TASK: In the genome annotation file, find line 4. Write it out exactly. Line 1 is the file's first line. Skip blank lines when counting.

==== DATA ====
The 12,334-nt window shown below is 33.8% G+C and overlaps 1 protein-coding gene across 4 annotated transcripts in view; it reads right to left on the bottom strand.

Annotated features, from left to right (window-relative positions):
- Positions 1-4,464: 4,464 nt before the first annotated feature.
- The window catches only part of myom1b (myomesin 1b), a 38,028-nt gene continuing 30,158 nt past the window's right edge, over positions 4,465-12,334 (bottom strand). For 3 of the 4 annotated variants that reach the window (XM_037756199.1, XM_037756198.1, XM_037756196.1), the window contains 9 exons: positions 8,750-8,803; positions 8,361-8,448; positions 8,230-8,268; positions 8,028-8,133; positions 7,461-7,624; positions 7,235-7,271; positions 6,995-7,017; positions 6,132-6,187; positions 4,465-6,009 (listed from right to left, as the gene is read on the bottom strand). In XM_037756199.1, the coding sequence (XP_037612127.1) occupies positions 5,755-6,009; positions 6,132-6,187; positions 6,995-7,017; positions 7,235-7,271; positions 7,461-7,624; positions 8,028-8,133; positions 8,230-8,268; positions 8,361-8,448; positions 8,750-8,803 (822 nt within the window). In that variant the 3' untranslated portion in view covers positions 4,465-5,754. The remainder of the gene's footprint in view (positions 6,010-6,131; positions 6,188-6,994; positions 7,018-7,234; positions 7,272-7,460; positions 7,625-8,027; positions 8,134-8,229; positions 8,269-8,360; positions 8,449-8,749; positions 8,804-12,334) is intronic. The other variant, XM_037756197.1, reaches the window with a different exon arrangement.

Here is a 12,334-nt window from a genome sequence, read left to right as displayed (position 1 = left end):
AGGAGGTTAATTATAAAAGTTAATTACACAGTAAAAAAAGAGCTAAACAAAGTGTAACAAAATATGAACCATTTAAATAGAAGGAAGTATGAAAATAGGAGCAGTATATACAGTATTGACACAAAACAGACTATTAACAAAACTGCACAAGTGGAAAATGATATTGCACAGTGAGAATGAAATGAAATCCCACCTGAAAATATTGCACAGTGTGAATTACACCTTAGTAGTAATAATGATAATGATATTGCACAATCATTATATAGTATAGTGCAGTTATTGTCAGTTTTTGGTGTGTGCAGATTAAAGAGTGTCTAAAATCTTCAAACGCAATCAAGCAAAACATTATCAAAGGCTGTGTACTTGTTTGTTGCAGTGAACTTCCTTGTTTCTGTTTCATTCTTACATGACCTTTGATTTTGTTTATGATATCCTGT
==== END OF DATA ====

- The window catches only part of myom1b (myomesin 1b), a 38,028-nt gene continuing 30,158 nt past the window's right edge, over positions 4,465-12,334 (bottom strand). For 3 of the 4 annotated variants that reach the window (XM_037756199.1, XM_037756198.1, XM_037756196.1), the window contains 9 exons: positions 8,750-8,803; positions 8,361-8,448; positions 8,230-8,268; positions 8,028-8,133; positions 7,461-7,624; positions 7,235-7,271; positions 6,995-7,017; positions 6,132-6,187; positions 4,465-6,009 (listed from right to left, as the gene is read on the bottom strand). In XM_037756199.1, the coding sequence (XP_037612127.1) occupies positions 5,755-6,009; positions 6,132-6,187; positions 6,995-7,017; positions 7,235-7,271; positions 7,461-7,624; positions 8,028-8,133; positions 8,230-8,268; positions 8,361-8,448; positions 8,750-8,803 (822 nt within the window). In that variant the 3' untranslated portion in view covers positions 4,465-5,754. The remainder of the gene's footprint in view (positions 6,010-6,131; positions 6,188-6,994; positions 7,018-7,234; positions 7,272-7,460; positions 7,625-8,027; positions 8,134-8,229; positions 8,269-8,360; positions 8,449-8,749; positions 8,804-12,334) is intronic. The other variant, XM_037756197.1, reaches the window with a different exon arrangement.